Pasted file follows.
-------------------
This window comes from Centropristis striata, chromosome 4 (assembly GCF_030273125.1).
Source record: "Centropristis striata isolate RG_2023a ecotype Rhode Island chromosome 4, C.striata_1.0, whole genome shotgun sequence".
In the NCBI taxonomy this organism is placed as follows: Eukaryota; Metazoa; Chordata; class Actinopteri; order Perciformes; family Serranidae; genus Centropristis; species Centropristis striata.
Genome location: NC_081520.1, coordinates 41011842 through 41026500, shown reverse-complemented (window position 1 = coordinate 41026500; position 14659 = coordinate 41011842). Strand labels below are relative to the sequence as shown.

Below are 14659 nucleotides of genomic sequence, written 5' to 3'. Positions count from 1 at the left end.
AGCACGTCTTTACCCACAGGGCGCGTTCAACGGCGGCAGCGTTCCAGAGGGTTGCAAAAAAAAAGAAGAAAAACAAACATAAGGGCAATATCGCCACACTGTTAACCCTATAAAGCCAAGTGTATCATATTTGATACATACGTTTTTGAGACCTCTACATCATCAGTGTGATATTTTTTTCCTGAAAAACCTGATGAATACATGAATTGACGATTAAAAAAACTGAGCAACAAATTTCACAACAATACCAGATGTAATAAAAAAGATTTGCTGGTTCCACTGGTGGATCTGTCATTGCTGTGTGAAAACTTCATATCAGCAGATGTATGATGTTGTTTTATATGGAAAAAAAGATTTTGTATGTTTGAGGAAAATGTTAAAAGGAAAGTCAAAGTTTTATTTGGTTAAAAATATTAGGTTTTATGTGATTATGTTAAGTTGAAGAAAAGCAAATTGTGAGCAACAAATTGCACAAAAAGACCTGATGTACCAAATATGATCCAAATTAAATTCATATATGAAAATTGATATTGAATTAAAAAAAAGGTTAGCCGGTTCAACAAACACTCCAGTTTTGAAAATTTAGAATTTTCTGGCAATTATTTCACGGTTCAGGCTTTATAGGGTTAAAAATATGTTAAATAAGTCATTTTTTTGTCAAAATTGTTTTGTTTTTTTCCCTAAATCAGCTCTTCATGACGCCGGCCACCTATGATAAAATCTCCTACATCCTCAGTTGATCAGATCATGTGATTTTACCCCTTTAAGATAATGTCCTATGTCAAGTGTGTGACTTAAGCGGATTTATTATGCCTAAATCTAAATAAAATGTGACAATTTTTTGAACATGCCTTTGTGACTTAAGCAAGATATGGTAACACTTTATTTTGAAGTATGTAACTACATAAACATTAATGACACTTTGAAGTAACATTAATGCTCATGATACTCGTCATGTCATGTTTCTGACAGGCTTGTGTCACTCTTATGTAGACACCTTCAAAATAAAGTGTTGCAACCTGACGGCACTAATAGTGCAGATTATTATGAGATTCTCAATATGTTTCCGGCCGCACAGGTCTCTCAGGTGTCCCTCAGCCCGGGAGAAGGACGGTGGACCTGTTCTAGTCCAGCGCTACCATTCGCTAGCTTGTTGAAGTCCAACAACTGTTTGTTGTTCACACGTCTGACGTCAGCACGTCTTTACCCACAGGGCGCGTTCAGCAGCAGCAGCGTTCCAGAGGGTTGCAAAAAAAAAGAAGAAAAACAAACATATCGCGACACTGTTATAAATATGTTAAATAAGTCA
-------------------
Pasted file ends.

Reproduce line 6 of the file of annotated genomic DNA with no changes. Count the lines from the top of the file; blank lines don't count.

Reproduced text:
AGCACGTCTTTACCCACAGGGCGCGTTCAACGGCGGCAGCGTTCCAGAGGGTTGCAAAAAAAAAGAAGAAAAACAAACATAAGGGCAATATCGCCACACTGTTAACCCTATAAAGCCAAGTGTATCATATTTGATACATACGTTTTTGAGACCTCTACATCATCAGTGTGATATTTTTTTCCTGAAAAACCTGATGAATACATGAATTGACGATTAAAAAAACTGAGCAACAAATTTCACAACAATACCAGATGTAATAAAAAAGATTTGCTGGTTCCACTGGTGGATCTGTCATTGCTGTGTGAAAACTTCATATCAGCAGATGTATGATGTTGTTTTATATGGAAAAAAAGATTTTGTATGTTTGAGGAAAATGTTAAAAGGAAAGTCAAAGTTTTATTTGGTTAAAAATATTAGGTTTTATGTGATTATGTTAAGTTGAAGAAAAGCAAATTGTGAGCAACAAATTGCACAAAAAGACCTGATGTACCAAATATGATCCAAATTAAATTCATATATGAAAATTGATATTGAATTAAAAAAAAGGTTAGCCGGTTCAACAAACACTCCAGTTTTGAAAATTTAGAATTTTCTGGCAATTATTTCACGGTTCAGGCTTTATAGGGTTAAAAATATGTTAAATAAGTCATTTTTTTGTCAAAATTGTTTTGTTTTTTTCCCTAAATCAGCTCTTCATGACGCCGGCCACCTATGATAAAATCTCCTACATCCTCAGTTGATCAGATCATGTGATTTTACCCCTTTAAGATAATGTCCTATGTCAAGTGTGTGACTTAAGCGGATTTATTATGCCTAAATCTAAATAAAATGTGACAATTTTTTGAACATGCCTTTGTGACTTAAGCAAGATATGGTAACACTTTATTTTGAAGTATGTAACTACATAAACATTAATGACACTTTGAAGTAACATTAATGCTCATGATACTCGTCATGTCATGTTTCTGACAGGCTTGTGTCACTCTTATGTAGACACCTTCAAAATAAAGTGTTGCAACCTGACGGCACTAATAGTGCAGATTATTATGAGATTCTCAATATGTTTCCGGCCGCACAGGTCTCTCAGGTGTCCCTCAGCCCGGGAGAAGGACGGTGGACCTGTTCTAGTCCAGCGCTACCATTCGCTAGCTTGTTGAAGTCCAACAACTGTTTGTTGTTCACACGTCTGACGTCAGCACGTCTTTACCCACAGGGCGCGTTCAGCAGCAGCAGCGTTCCAGAGGGTTGCAAAAAAAAAGAAGAAAAACAAACATATCGCGACACTGTTATAAATATGTTAAATAAGTCA